On the 54th floor and adhering to the original condition purchased without major renovations, there were few things to love with the unit, including the epic views of 5th Ave, Central Park, and surrounding buildings. The New York Post reports that prior to Gallo purchasing, the home was in steady decline, initially listed for $3.4 million before Gallo made a low cash offer of $1.47 million, winning the bid. 

Despite the small profit, Gallo didn’t have the worst transaction in recent Trump Tower history. That award might just go to football star Cristiano Ronaldo who sold his home at a massive loss. Purchasing the condo for $18.5 million in 2015, Ronaldo recently sold it for only $7.18 million, roughly $11.32 million in losses! Ronaldo’s unit possessed many desirable traits, including three bedrooms, a high-floor location, and beautiful views of Central Park.

Exterior of Trump Tower via RealtyHop

It seems he was desperate to get rid of his Trump Tower spot because he initially listed the unit in 2019 for only $9 million. As the unit sat, it continued to drop in price until it reached $7.99 million and was subsequently bought for a further discounted price.

Problems With the Trump Name?

When it comes to why there are so many problems with selling Trump Tower units, there are a few explanations. The first is that many of these units were purchased during a time of inflation and were purchased beyond what should’ve been paid for in the first place. Pairing that with the exodus from NYC due to COVID-19, maybe it was simply a case of bad real estate luck.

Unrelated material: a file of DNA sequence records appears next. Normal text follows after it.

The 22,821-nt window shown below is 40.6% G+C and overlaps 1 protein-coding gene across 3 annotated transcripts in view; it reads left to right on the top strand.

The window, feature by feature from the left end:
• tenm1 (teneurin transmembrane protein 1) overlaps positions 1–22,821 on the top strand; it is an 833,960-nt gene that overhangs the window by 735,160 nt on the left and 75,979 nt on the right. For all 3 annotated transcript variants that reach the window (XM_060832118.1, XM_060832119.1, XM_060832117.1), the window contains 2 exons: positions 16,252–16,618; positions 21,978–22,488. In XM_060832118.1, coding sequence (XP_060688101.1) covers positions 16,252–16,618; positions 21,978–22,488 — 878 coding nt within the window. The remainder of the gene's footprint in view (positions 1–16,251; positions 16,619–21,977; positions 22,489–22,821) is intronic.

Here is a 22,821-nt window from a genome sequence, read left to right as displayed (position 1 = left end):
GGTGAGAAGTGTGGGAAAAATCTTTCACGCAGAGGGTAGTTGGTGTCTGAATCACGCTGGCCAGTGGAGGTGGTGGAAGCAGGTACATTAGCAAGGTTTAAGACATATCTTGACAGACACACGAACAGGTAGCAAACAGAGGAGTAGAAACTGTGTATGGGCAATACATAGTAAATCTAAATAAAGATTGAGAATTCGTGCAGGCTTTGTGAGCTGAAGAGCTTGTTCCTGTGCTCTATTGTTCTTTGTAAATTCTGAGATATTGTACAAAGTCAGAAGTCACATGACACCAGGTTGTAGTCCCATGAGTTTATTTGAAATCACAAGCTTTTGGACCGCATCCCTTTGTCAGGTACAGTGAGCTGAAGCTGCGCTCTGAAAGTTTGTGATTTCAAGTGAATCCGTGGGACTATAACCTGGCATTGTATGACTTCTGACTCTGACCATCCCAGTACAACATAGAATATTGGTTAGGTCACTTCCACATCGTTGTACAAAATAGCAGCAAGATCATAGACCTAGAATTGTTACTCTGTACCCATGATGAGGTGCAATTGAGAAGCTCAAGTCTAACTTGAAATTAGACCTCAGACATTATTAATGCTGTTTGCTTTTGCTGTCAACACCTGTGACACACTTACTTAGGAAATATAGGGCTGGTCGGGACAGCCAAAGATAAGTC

Or, maybe, it’s all in the name. Trump Tower isn’t the only Trump-owned building in New York to suffer following the former president’s stepping into office. After a period of decline in business, including room rates falling and celebrities publicly refusing to stay in the building, such as Lebron James, Trump SoHo Hotel quietly became the Dominick back in 2017. Following the name change, nightly rates reportedly shot up by 20% compared to 2% increases amongst competitors across the city, prompting many to believe, maybe it was simply the name, not the product at all. 

In the case of Ronaldo’s home in Trump Tower, there was additional pressure from fans calling for him to leave the building. Perhaps the immense pressure also played a role in Ronaldo’s decision to settle sooner than he would’ve liked, despite immense financial losses. And worse off, he’s not the only one. estimates most Trump Tower residents have sold at losses totaling 20%, while only 0.23% of Manhattan residents as a whole saw similar losses during the same time period. RealtyHop also released a study on this matter and saw that while there was a small drop in prices at Trump Tower units, the main issue came from increased vacancies.

Kylee was born and raised just outside of Sacramento in a small town full of history and charm. She stays up-to-date on the real estate market and hopes to empower hopeful buyers and sellers to make the best decisions for themselves. Kylee is particularly interested in bridging the gap for younger generations, helping them understand the power of owning and investing in real estate.